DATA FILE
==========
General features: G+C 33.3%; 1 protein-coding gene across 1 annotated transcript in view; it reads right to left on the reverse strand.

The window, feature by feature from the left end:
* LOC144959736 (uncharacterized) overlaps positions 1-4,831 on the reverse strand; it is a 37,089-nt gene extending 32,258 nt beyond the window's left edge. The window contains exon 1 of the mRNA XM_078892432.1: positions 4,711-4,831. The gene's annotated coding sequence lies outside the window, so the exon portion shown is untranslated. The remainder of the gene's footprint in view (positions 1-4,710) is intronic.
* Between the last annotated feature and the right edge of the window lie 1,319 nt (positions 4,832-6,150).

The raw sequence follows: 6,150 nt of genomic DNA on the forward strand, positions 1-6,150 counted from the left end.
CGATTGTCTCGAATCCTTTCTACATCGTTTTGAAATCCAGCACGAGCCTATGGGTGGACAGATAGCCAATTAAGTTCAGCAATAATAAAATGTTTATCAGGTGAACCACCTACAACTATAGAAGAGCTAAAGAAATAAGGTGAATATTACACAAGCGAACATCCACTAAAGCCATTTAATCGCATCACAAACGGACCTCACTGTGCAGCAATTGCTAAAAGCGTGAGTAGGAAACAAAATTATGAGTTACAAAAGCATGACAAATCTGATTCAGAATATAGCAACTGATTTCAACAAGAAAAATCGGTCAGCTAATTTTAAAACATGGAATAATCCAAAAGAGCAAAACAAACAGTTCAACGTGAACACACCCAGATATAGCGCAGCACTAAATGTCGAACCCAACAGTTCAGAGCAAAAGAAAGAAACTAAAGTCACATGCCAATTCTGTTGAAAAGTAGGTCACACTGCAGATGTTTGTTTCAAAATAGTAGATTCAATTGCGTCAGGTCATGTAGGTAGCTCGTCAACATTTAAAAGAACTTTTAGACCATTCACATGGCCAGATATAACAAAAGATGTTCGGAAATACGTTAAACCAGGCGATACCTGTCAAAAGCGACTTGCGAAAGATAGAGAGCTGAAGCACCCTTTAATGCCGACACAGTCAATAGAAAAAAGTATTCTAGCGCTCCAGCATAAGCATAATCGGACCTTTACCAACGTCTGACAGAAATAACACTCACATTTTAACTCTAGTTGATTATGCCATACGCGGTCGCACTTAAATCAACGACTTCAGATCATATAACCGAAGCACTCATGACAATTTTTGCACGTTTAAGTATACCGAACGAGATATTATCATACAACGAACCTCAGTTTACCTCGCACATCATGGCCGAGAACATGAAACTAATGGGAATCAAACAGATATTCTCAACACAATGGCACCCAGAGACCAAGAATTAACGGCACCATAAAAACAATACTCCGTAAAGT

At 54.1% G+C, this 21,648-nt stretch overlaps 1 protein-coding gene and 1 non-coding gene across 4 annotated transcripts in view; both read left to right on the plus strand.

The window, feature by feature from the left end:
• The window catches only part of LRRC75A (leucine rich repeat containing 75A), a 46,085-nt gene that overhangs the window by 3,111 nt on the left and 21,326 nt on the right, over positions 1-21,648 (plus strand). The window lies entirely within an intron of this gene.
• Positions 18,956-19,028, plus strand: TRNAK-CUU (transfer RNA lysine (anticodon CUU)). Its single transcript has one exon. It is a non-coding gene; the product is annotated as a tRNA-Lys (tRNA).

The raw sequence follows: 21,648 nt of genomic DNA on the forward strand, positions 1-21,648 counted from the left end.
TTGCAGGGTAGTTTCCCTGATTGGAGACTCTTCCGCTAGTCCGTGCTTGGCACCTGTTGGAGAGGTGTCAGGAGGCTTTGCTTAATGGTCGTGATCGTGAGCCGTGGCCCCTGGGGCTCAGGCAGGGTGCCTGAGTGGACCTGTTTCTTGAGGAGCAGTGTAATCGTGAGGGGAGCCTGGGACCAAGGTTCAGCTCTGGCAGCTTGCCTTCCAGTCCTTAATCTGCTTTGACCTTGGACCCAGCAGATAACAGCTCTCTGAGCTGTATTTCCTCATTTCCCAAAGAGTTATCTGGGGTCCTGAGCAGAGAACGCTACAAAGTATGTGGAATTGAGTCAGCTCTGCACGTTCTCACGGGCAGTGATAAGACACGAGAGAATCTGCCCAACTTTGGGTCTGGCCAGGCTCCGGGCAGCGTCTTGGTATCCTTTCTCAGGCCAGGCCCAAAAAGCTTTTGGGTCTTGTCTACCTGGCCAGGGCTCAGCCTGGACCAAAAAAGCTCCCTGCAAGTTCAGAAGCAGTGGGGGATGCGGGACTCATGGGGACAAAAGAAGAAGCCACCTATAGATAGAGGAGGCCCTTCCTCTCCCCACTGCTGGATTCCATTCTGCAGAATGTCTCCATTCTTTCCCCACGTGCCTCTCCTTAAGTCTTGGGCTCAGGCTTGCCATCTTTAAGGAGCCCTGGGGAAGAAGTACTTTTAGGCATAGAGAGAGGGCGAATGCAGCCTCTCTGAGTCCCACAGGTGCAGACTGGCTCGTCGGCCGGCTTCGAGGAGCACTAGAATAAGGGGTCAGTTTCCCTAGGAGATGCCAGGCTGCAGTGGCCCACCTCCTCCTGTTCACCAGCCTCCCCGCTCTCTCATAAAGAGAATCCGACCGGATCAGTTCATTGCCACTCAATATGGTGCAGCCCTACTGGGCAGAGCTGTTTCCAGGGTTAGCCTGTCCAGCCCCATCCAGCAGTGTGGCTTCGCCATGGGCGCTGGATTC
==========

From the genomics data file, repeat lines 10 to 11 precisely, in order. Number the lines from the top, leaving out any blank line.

• Positions 18,956-19,028, plus strand: TRNAK-CUU (transfer RNA lysine (anticodon CUU)). Its single transcript has one exon. It is a non-coding gene; the product is annotated as a tRNA-Lys (tRNA).

The raw sequence follows: 21,648 nt of genomic DNA on the forward strand, positions 1-21,648 counted from the left end.